Corn cob is one of the more popular medias used by reloaders to polish their brass before reloading. It is tough enough to clean brass that has minor tarnishing yet soft enough not to damage the casings. If the brass being cleaned is heavily tarnished or has not been cleaned in years it would be best to use crushed walnut shell media as it is a harder, more aggressive media that will remove the heavier tarnish better than corn cob media.
What is Corn Cob Media?
Corn cob media is corn cob crushed to a particle size that is very effective at removing tarnish from and polishing brass casings. Corn cob media is an environmentally friendly product that is long lasting and reusable.
Treated and Untreated Corn Cob Media
Corn cob media for polishing brass can be purchased treated or untreated. Treated corn cob media comes with a polishing compound such as red rouge already mixed in. Some companies treat their corn cob media with their own proprietary brass polish. Buying treated media makes tumbling brass a simple process because there is no worrying whether or not you have enough polish mixed in the media to get a great polish. Some brass polish will leave a tint of color to the brass so it is best to make sure the treated media you buy doesnít contain a polish that leaves a color tint if you want that original brass color.
Untreated media is also available if you already have a polish that has been tested and proven to work the way you want. Untreated corn cob media also allows you to experiment with unconventional brass polishing compounds that friends or forums may have mentioned work well for them.
Alternative Corn Cob Materials
Some people buy hamster / lizard bedding, a crushed corn cob material, from their local pet store to use in place of true brass polishing corn cob media. However, this corn cob material is often not crushed as fine as the corn cob media manufactured specifically for polishing brass casings.
The larger grain size will have a few negative effects. If you are tumbling brass that is not straight walled then you run the risk of this larger pet store bedding getting stuck in the casings. While this is not a major issue it will cost you time in your reloading process because you will need to manually remove the media from the casing. Using a media separator will not remove the stuck pieces.
Also, these larger particles of corn cob are not as effective at cleaning the casings as the smaller particles that are made for cleaning brass. This will add even more time to the reloading process as it will take more time in the tumbler to get the cases clean.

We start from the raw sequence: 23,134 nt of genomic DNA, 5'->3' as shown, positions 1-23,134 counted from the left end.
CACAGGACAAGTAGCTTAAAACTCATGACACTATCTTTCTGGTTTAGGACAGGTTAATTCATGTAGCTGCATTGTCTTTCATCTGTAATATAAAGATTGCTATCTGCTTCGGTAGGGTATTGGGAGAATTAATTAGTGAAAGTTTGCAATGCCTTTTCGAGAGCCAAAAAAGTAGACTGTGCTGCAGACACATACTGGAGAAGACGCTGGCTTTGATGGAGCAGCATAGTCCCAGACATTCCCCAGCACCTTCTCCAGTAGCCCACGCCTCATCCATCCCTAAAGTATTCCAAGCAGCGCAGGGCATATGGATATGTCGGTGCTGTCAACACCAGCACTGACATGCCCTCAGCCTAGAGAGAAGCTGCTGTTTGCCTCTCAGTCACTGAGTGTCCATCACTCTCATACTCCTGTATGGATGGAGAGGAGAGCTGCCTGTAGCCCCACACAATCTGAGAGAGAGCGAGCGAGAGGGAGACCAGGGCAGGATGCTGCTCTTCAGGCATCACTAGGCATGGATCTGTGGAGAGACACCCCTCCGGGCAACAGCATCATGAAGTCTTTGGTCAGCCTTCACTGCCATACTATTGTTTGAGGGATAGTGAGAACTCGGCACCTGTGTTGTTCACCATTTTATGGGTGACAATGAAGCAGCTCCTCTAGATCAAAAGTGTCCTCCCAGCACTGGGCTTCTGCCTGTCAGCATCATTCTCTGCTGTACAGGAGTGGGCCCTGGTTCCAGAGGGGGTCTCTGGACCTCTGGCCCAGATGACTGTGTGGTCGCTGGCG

Vibratory Polisher vs Rotary Tumbler
Corn cob media is best used in a vibratory polisher when polishing brass casings. The rapid vibrating action in the tumbler allows the corn cob media to better clean the inside of the shell casing because the media is constantly being shaken inside the shell case.
Corn cob media can be used in a rotary tumbler with great success on the outside of the brass casing, however, the inside of the casing will not clean and polish as well as in a vibratory tumbler.
How Much Media to Use
Many tumbler instruction booklets come with recommendations for brass polishing. If yours does not, below are some general guidelines to help guide you.
In a vibratory brass polisher, filling the bowl about two-thirds full with corn cob media is common practice. Then fill the rest of the bowl with casings. Once the tumbler is running you will be able to add more casings to the bowl. Add them slowly making sure that you do not add to many. If you have more shells than media it will take much longer to clean your cases as they are not going to be completely surrounded by media through the entire run. Also your casings may end up scratching each other if they are continuously rubbing against each other.
In a rotary tumbler the barrel should be filled half full with corn cob media. After the media is in add casings until the barrel is at 75% capacity. If you over fill the barrel there will not be adequate tumbling action in the barrel and your cartridges will not get cleaned and polished.
These are starting points for how much media to use. As you do more and more case polishing you may find a more suitable ratio of media to casings that works more efficiently or quicker in your specific tumbler.
How Long Does Corn Cob
The useful life span of corn cob polishing media varies depending on how much it is used. New fresh media cleans brass rapidly. As it is used it becomes rounded, dirty and clogged increasing the amount of time required to clean the brass.
When the time to clean and polish a batch of shell casing increases to about twice as long as the first run with that media, it is a good time to replace your media.
If the cases are still being cleaned in an acceptable amount of time but your not getting that nice polish that is desired itís time to recharge your media. To recharge the media replace one-quarter to one-third of your media with new media and add fresh polish. Add the polish to the media and let the tumbler run for five or ten minutes before adding casings to allow the polish to spread throughout all of the media.
This is new un-used corn cob media
This is used corn cob media
This video shows how to use, and how well, corn cob media works in a vibratory tumbler.